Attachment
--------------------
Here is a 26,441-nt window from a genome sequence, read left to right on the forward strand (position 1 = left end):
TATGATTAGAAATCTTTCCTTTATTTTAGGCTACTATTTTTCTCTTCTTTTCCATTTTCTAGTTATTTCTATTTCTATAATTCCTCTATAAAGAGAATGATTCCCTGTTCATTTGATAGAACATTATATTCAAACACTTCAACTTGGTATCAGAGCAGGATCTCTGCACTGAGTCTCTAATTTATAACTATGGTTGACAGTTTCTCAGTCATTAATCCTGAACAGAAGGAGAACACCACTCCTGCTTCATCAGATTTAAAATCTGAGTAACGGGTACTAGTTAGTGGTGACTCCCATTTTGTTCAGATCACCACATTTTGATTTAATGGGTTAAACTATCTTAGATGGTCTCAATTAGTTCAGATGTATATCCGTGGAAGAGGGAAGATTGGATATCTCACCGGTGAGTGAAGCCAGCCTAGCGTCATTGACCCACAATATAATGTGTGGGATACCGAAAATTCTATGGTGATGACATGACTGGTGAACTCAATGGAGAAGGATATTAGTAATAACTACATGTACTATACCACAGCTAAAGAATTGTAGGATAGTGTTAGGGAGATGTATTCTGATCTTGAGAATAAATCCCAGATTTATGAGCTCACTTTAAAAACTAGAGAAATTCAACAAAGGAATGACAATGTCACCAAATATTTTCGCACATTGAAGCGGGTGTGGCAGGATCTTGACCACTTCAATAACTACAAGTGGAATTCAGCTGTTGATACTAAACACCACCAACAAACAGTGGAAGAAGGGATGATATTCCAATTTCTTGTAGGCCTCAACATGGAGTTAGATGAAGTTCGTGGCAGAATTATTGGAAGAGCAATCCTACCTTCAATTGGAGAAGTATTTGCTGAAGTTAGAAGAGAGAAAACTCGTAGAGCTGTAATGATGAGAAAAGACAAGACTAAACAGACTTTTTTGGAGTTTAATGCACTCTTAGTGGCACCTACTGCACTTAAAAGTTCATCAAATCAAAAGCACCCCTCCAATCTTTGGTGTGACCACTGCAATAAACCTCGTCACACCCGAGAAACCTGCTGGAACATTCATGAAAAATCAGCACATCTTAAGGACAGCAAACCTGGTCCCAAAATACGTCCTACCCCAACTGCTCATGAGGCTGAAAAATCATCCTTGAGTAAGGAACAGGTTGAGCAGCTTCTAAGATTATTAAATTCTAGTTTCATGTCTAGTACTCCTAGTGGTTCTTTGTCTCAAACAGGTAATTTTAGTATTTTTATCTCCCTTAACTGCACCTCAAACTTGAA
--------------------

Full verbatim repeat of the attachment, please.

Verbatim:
Here is a 26,441-nt window from a genome sequence, read left to right on the forward strand (position 1 = left end):
TATGATTAGAAATCTTTCCTTTATTTTAGGCTACTATTTTTCTCTTCTTTTCCATTTTCTAGTTATTTCTATTTCTATAATTCCTCTATAAAGAGAATGATTCCCTGTTCATTTGATAGAACATTATATTCAAACACTTCAACTTGGTATCAGAGCAGGATCTCTGCACTGAGTCTCTAATTTATAACTATGGTTGACAGTTTCTCAGTCATTAATCCTGAACAGAAGGAGAACACCACTCCTGCTTCATCAGATTTAAAATCTGAGTAACGGGTACTAGTTAGTGGTGACTCCCATTTTGTTCAGATCACCACATTTTGATTTAATGGGTTAAACTATCTTAGATGGTCTCAATTAGTTCAGATGTATATCCGTGGAAGAGGGAAGATTGGATATCTCACCGGTGAGTGAAGCCAGCCTAGCGTCATTGACCCACAATATAATGTGTGGGATACCGAAAATTCTATGGTGATGACATGACTGGTGAACTCAATGGAGAAGGATATTAGTAATAACTACATGTACTATACCACAGCTAAAGAATTGTAGGATAGTGTTAGGGAGATGTATTCTGATCTTGAGAATAAATCCCAGATTTATGAGCTCACTTTAAAAACTAGAGAAATTCAACAAAGGAATGACAATGTCACCAAATATTTTCGCACATTGAAGCGGGTGTGGCAGGATCTTGACCACTTCAATAACTACAAGTGGAATTCAGCTGTTGATACTAAACACCACCAACAAACAGTGGAAGAAGGGATGATATTCCAATTTCTTGTAGGCCTCAACATGGAGTTAGATGAAGTTCGTGGCAGAATTATTGGAAGAGCAATCCTACCTTCAATTGGAGAAGTATTTGCTGAAGTTAGAAGAGAGAAAACTCGTAGAGCTGTAATGATGAGAAAAGACAAGACTAAACAGACTTTTTTGGAGTTTAATGCACTCTTAGTGGCACCTACTGCACTTAAAAGTTCATCAAATCAAAAGCACCCCTCCAATCTTTGGTGTGACCACTGCAATAAACCTCGTCACACCCGAGAAACCTGCTGGAACATTCATGAAAAATCAGCACATCTTAAGGACAGCAAACCTGGTCCCAAAATACGTCCTACCCCAACTGCTCATGAGGCTGAAAAATCATCCTTGAGTAAGGAACAGGTTGAGCAGCTTCTAAGATTATTAAATTCTAGTTTCATGTCTAGTACTCCTAGTGGTTCTTTGTCTCAAACAGGTAATTTTAGTATTTTTATCTCCCTTAACTGCACCTCAAACTTGAA